This is "Down in a Hole" by Alice in Chains. Listen for the similarities between the Psalmists words, and the songwriter Layne Staley's lyrics.  (Link to hear song: )

Bury me softly in this womb
I give this part of me for you
Sand rains down and here I sit
Holding rare flowers
In a tomb... in bloom

Down in a hole and I don't know if I can be saved
See my heart I decorate it like a grave
You don't understand who they
Thought I was supposed to be
Look at me now a man
Who wont let himself be

Down in a hole, feelin' so small
Down in a hole, losin' control
I'd like to fly,
But my wings have been so denied

Down in a hole and they've put all
The stones in their place
I've eaten the sun so my tongue
Has been burned of the taste
I have been guilty
Of kicking myself in the teeth
I will speak no more
Of my feelings beneath

Down in a hole, feelin' so small
Down in a hole, losin' control
I'd like to fly but my
Wings have been so denied

Bury me softly in this womb
Oh I want to be inside of you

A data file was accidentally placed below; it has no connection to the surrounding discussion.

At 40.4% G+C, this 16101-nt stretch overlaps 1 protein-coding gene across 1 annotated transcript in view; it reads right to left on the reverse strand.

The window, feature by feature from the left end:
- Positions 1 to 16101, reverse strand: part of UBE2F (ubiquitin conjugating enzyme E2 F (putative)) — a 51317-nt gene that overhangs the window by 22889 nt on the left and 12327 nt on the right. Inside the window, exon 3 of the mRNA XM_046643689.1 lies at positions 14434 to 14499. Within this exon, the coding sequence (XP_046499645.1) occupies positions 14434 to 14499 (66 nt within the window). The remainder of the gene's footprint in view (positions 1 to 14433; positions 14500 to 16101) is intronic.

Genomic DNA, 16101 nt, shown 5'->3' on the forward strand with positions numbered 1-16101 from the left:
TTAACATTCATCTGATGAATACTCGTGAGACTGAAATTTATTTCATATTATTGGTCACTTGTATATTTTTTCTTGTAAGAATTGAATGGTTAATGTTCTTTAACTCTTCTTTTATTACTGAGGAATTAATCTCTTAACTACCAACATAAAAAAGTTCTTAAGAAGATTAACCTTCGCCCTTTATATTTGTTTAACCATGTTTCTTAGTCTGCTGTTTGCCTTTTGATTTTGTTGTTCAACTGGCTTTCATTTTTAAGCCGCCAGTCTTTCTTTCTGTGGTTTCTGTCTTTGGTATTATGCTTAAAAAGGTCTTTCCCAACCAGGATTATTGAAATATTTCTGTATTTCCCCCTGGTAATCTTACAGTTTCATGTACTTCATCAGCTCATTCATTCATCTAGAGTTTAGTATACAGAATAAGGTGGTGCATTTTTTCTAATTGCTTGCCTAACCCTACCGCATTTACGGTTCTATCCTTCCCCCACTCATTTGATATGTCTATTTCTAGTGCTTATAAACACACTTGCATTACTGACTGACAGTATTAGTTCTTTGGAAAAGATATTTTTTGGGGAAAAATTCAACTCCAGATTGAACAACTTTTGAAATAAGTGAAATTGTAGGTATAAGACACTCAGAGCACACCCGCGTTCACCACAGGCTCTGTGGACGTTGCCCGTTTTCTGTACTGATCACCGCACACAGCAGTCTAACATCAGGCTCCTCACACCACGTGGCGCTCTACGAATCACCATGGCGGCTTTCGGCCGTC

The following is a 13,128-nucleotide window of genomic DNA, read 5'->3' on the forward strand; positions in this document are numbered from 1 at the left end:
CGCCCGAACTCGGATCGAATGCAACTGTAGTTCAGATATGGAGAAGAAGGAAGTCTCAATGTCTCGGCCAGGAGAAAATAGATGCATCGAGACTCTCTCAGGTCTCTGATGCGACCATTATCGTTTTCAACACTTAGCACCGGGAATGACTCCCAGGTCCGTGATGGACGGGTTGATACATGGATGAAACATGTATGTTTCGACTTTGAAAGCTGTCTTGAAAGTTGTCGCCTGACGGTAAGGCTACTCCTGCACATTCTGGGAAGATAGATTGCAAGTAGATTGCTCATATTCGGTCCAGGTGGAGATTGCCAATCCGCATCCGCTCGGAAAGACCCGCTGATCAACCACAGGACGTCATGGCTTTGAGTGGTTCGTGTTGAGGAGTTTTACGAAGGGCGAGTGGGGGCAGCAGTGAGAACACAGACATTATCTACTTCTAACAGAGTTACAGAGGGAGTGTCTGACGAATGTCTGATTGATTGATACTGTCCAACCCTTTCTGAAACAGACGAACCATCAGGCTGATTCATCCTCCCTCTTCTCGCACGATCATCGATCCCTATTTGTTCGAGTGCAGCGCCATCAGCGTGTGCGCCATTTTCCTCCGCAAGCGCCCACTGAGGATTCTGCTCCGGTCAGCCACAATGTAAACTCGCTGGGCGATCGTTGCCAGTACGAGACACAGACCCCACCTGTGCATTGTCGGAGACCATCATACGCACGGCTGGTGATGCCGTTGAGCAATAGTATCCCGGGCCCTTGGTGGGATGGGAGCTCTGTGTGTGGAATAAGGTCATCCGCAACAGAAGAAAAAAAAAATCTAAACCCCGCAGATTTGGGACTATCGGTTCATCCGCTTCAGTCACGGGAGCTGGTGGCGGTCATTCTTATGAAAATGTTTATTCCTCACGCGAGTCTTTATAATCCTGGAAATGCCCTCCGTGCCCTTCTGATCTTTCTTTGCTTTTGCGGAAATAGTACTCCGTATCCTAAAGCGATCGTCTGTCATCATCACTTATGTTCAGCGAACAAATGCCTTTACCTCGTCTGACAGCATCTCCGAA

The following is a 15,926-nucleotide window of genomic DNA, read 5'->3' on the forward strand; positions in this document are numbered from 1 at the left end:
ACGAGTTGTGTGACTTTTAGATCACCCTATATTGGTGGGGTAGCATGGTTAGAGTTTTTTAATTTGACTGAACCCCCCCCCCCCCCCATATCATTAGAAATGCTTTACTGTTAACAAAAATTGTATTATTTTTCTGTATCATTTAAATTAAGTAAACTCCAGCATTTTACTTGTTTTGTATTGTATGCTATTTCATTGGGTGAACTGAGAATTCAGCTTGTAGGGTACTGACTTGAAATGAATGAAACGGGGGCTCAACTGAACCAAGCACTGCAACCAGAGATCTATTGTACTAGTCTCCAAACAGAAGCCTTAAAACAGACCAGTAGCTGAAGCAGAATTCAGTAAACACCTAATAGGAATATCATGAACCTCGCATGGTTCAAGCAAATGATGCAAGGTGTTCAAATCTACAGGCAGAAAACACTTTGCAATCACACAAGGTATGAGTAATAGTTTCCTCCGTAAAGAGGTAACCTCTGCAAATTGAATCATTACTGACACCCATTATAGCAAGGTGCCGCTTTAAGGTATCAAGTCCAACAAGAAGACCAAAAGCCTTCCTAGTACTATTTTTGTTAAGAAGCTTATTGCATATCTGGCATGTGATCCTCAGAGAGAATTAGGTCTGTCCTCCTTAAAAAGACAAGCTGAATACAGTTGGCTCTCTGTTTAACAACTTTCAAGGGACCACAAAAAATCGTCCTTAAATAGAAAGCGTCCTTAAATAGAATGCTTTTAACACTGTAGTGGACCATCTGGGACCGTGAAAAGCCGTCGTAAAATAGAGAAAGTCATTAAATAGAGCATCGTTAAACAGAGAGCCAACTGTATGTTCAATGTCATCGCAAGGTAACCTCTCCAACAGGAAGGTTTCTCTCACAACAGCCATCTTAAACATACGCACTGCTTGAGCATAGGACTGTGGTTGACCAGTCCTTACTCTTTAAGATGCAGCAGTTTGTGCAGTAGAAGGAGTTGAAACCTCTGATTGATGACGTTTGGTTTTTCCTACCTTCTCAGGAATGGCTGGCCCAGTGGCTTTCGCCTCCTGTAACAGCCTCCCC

I give this part of me for you
Oh I want to be inside of you
Sand rains down and here I sit
Holding rare flowers (oh I want to be inside of you)
In a tomb... in bloom
Oh I want to be inside...

Down in a hole, feelin' so small
Down in a hole, losin' my soul
Down in a hole, feelin' so small
Down in a hole, outta control
I'd like to fly but my
Wings have been so denied[2]

A few things are clear in this connection. One is that pain is timeless. Despondency is part of the human condition. It was then, 2500+ years ago, and it is still the case now. We talk often about character in this school. Our code of conduct frames expectations for how we are supposed to act. I've heard it said that character is what you do when no one is looking, in the dark, by yourself, the man looking back at you from the mirror, staring deep within to the truth behind your eyes. I agree that this in many cases is true, but I think it falls short.